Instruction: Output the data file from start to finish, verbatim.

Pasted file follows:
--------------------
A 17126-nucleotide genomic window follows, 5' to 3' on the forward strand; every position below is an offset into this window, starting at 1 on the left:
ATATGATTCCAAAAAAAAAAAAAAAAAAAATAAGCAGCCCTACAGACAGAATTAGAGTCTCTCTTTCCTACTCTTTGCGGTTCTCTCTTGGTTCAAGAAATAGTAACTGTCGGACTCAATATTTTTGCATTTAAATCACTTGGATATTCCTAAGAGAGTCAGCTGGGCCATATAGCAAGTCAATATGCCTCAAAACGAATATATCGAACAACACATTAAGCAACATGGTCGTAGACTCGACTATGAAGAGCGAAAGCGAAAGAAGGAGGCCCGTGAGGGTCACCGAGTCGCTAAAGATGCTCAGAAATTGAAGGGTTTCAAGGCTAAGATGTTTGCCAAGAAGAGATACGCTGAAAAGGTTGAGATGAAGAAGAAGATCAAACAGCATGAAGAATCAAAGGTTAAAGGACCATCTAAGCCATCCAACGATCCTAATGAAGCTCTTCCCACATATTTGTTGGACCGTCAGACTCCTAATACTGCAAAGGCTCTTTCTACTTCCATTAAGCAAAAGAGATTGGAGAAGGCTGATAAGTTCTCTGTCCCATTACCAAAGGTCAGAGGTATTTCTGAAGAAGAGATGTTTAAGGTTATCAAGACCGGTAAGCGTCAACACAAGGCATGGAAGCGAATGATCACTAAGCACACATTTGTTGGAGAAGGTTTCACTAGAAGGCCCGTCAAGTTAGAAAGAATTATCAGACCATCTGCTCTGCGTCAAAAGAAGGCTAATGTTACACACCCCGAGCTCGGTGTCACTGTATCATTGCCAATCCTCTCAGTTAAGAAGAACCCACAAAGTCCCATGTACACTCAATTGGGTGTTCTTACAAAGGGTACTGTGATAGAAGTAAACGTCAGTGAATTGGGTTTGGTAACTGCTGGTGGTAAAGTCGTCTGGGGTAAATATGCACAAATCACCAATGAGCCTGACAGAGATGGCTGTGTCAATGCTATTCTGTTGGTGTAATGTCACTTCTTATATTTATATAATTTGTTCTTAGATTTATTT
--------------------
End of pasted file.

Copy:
A 17126-nucleotide genomic window follows, 5' to 3' on the forward strand; every position below is an offset into this window, starting at 1 on the left:
ATATGATTCCAAAAAAAAAAAAAAAAAAAATAAGCAGCCCTACAGACAGAATTAGAGTCTCTCTTTCCTACTCTTTGCGGTTCTCTCTTGGTTCAAGAAATAGTAACTGTCGGACTCAATATTTTTGCATTTAAATCACTTGGATATTCCTAAGAGAGTCAGCTGGGCCATATAGCAAGTCAATATGCCTCAAAACGAATATATCGAACAACACATTAAGCAACATGGTCGTAGACTCGACTATGAAGAGCGAAAGCGAAAGAAGGAGGCCCGTGAGGGTCACCGAGTCGCTAAAGATGCTCAGAAATTGAAGGGTTTCAAGGCTAAGATGTTTGCCAAGAAGAGATACGCTGAAAAGGTTGAGATGAAGAAGAAGATCAAACAGCATGAAGAATCAAAGGTTAAAGGACCATCTAAGCCATCCAACGATCCTAATGAAGCTCTTCCCACATATTTGTTGGACCGTCAGACTCCTAATACTGCAAAGGCTCTTTCTACTTCCATTAAGCAAAAGAGATTGGAGAAGGCTGATAAGTTCTCTGTCCCATTACCAAAGGTCAGAGGTATTTCTGAAGAAGAGATGTTTAAGGTTATCAAGACCGGTAAGCGTCAACACAAGGCATGGAAGCGAATGATCACTAAGCACACATTTGTTGGAGAAGGTTTCACTAGAAGGCCCGTCAAGTTAGAAAGAATTATCAGACCATCTGCTCTGCGTCAAAAGAAGGCTAATGTTACACACCCCGAGCTCGGTGTCACTGTATCATTGCCAATCCTCTCAGTTAAGAAGAACCCACAAAGTCCCATGTACACTCAATTGGGTGTTCTTACAAAGGGTACTGTGATAGAAGTAAACGTCAGTGAATTGGGTTTGGTAACTGCTGGTGGTAAAGTCGTCTGGGGTAAATATGCACAAATCACCAATGAGCCTGACAGAGATGGCTGTGTCAATGCTATTCTGTTGGTGTAATGTCACTTCTTATATTTATATAATTTGTTCTTAGATTTATTT